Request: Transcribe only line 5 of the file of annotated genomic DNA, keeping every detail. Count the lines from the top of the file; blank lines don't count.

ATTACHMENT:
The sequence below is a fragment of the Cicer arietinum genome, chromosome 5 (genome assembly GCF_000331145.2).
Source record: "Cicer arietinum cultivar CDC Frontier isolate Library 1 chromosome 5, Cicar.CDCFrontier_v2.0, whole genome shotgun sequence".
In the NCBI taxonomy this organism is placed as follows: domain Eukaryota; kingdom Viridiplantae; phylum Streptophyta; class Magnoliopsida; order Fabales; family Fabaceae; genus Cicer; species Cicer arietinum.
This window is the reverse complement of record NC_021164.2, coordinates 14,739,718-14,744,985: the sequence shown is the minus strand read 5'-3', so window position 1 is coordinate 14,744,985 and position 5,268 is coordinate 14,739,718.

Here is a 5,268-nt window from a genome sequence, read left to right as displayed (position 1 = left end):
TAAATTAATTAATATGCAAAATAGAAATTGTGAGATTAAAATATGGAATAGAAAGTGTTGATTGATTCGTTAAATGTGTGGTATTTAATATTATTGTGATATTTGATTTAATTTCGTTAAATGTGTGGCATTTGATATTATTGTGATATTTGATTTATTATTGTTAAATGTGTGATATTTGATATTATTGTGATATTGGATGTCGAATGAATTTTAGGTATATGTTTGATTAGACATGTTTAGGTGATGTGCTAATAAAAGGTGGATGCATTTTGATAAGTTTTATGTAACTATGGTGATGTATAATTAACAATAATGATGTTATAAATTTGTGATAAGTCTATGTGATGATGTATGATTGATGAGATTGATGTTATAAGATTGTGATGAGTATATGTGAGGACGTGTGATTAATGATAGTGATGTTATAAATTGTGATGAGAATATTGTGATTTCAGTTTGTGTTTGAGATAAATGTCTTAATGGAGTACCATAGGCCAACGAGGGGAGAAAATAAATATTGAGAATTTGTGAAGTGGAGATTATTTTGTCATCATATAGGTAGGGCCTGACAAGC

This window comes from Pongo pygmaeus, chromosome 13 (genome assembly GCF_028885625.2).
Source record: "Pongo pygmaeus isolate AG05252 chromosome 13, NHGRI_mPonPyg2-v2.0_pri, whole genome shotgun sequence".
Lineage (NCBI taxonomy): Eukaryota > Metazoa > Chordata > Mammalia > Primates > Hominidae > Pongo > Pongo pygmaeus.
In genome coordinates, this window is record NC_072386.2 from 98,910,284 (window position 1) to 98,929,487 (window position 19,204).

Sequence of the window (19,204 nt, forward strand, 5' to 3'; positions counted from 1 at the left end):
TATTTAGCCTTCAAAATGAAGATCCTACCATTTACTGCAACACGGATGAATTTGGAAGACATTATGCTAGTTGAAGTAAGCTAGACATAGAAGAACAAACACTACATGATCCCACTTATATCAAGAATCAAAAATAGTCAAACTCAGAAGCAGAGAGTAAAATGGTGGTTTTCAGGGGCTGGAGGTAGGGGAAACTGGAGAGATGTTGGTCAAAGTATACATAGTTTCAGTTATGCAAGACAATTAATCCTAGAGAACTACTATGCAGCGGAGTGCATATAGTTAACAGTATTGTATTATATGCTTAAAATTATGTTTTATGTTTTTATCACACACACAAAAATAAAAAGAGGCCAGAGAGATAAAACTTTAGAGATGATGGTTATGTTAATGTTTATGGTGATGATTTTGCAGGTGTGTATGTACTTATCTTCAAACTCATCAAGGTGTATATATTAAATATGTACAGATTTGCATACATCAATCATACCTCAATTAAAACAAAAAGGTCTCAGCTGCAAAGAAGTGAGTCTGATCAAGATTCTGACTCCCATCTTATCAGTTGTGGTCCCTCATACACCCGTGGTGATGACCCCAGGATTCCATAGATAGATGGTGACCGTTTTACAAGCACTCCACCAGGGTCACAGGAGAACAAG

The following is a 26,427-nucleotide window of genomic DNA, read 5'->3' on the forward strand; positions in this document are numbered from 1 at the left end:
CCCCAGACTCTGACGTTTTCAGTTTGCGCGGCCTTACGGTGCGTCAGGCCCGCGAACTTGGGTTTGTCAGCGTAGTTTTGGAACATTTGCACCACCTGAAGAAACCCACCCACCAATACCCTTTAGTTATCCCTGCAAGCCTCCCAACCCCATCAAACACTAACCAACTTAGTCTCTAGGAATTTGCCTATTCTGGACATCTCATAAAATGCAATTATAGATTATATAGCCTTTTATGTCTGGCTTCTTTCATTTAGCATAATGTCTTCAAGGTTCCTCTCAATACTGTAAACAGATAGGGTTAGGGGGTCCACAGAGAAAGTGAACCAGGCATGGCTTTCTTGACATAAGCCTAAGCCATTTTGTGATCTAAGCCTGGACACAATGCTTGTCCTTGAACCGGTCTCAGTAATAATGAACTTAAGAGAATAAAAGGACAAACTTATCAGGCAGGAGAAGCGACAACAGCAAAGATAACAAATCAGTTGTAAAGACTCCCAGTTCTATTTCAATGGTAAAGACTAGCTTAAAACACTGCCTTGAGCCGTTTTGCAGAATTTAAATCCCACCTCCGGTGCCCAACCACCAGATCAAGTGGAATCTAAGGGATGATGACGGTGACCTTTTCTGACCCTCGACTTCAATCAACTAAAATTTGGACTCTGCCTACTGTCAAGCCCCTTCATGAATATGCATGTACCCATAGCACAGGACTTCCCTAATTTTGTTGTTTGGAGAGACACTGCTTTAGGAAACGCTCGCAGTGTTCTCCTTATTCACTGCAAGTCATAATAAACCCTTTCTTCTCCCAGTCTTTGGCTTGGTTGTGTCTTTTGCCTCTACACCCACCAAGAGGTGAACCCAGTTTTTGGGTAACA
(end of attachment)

Here is a 5,268-nt window from a genome sequence, read left to right as displayed (position 1 = left end):